top of page

iHeartMedia Prepares For ‘Flood Of Demand’ As States Slowly Reopen.

One of the things radio is best known for is driving foot traffic to a retailer’s grand opening. With more than half of the states in various phases of loosening stay-at-home restrictions, millions of businesses large and small will, at some point, need to get the word out about their grand reopening. That represents a major opportunity for radio, iHeartMedia Chairman and CEO Bob Pittman said Thursday.

“In essence, almost every business locally is going to have to have a grand reopening. Logic would tell you that we would benefit from that,” Pittman told analysts during the company’s first quarter 2020 results call. “Every business is going to have to build back its traffic and reintroduce itself to its consumers. And we’re very good at that.”

As the country enters a new phase of the devastating COVID-19 pandemic, iHeart managers are scrutinizing consumer trends in states that have begun to reopen. While ad sales haven’t come roaring back, sales activity, such as contacts with a client, ad proposals, etc., have “gone up dramatically in the markets that are opening up,” Pittman said. But it’s too soon to know how that translates into sales, or if sales volume will return to pre-COVID levels. Still, Pittman predicted “a flood of demand” in individual states as they reopen. “We’re going to have to be ready for it and we’re building out our capabilities and our sales plans based on that,” he said.

The first quarter got off to a strong start for iHeart, with solid year-over-year revenue growth in January and February before hitting a coronavirus-induced wall in March. Total Q1 revenues declined 1.9% year-over-year to $780.6 million, mainly from a 5.2% decrease in broadcast radio ad spend. But broadcast ads tied to the company’s SmartAudio programmatic platform declined by only half that much. And digital revenue grew 22.2%, propelled by big growth in podcasting.

One Pandemic, Two Different Stories

Looking past first quarter, two distinctly different stories are emerging, Pittman explained. One is all about the consumer and the other pertains to advertising.

As with previous disasters, the COVID crisis underscored the companionship role radio plays. “In real times of need, like this one, they need us more than ever,” Pittman said. With shelter-in-place orders, listening shifted to at-home and digital devices took off. “Listening on home devices exploded,” he said, citing internal data that showed web listening up 43%, smart TVs up 35%, gaming consoles up 28% and SIRI up 18%.

Moving swiftly to respond to radically altered lifestyles, programmers aired hourly COVID 19 reports, pumped out daily newsletters and podcasts, saluted healthcare workers, staged Wednesday Night Living Room Concerts, First Responder Fridays and virtual proms, and arranged for John Legend, Hillary Clinton, Eli Manning and about two dozen others big names to deliver commencement addresses to graduating college seniors via podcasts and on the air.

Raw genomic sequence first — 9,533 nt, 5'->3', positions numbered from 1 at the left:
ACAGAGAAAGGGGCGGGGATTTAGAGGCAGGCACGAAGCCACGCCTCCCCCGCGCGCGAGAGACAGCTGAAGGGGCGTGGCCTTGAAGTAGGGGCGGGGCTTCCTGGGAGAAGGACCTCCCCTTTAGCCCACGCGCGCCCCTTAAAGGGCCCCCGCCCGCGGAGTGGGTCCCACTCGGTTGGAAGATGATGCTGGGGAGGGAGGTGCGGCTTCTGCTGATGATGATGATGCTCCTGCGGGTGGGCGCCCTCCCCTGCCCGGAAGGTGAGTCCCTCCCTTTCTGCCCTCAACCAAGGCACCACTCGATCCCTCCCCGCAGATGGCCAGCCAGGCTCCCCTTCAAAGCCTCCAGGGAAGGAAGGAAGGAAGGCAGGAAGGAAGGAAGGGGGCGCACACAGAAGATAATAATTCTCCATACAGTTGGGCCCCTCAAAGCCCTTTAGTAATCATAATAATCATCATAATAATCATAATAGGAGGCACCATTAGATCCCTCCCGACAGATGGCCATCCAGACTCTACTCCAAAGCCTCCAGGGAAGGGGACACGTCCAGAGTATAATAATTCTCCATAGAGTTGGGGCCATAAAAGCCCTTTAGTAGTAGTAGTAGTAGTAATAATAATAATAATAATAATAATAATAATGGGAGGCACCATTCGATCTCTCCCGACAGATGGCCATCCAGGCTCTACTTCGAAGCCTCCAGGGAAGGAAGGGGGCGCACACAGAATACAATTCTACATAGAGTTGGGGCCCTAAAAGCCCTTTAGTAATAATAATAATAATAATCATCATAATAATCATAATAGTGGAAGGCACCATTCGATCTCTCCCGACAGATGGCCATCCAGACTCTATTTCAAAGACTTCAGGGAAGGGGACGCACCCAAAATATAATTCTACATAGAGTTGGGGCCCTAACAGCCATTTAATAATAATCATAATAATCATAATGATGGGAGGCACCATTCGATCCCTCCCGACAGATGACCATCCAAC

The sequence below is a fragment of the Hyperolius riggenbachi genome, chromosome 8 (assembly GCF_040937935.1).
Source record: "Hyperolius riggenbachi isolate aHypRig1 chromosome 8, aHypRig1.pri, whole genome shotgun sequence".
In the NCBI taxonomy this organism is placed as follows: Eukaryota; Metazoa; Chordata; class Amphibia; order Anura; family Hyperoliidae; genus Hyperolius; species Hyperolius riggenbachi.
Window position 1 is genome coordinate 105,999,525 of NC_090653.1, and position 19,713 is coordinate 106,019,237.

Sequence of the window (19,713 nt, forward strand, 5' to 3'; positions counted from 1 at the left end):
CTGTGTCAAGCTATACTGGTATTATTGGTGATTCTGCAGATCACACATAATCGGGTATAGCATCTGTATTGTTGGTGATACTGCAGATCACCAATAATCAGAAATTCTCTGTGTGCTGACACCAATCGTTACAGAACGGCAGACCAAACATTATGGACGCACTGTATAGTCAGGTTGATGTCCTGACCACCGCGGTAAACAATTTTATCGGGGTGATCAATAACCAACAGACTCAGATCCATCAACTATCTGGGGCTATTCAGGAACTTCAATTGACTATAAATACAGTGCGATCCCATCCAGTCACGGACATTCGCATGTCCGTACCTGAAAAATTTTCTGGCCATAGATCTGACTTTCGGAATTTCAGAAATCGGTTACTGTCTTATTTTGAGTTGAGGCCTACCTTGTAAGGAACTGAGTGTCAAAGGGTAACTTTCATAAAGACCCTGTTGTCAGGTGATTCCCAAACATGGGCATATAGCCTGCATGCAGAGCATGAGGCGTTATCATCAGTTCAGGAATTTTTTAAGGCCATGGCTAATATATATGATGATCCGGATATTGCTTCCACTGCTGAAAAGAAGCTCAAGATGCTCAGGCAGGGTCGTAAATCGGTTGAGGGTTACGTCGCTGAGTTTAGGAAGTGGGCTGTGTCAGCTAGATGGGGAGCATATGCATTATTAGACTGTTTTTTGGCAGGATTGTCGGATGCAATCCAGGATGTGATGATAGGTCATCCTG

In normal times the company would monetize all of that. “We fundamentally believe and have always seen that advertising revenue follows consumers – just not at this moment of dislocation,” Pittman acknowledged. Most of iHeart’s revenue streams saw what he called a “major drop” as businesses temporarily shut down and cut back on ad spending.

Cost Reductions To Mitigate Revenue Loss

While programmers were responding to vastly different consumer lifestyles, President, COO and CFO Rich Bressler was putting major cost reductions in place to mitigate the revenue loss and preserve cash. In addition to cost savings from fewer sales commissions, the company made moves to lower fixed costs, starting in February, before world health officials declared a global pandemic. Those “modernization” efforts will save the company $50 million this year. Another $200 million in savings will come from pay cuts, furloughs, suspending new employee hiring and T&E expenses, pausing its 401(k) match and a major reduction in what the company pays consultants and other discretionary expenses. Bressler and his team cut capital expenditures by $80 million and will save $100 million in cash tax savings from the CARES Act. Combined with cash on hand, the moves will allow iHeart to “weather the storm, even under conservative recovery scenarios,” Pittman said.

In a candid moment on the one hour-plus earnings call, Pittman told investors, “We hate to be in this environment, with this kind of impact on our revenue.” But the company “recognized it quickly,” responded appropriately and is now focused on recovery and capturing ad demand as it returns. Strategic decisions made in past years, like going all in on streaming, podcasting and data and analytics, have put it “in a unique position to benefit from the upturn, no matter when it comes or at what speed it arrives,” Pittman said.

While Bressler said “revenue will continue to be challenged,” Pittman shared some pacing data, with the caveat that it’s not a reliable predictor. May bookings were up slightly over April and June looks better than May. Third quarter appears “a good bit better” than second quarter, Pittman said, before adding “We’re in uncharted waters.”

10 views0 comments


bottom of page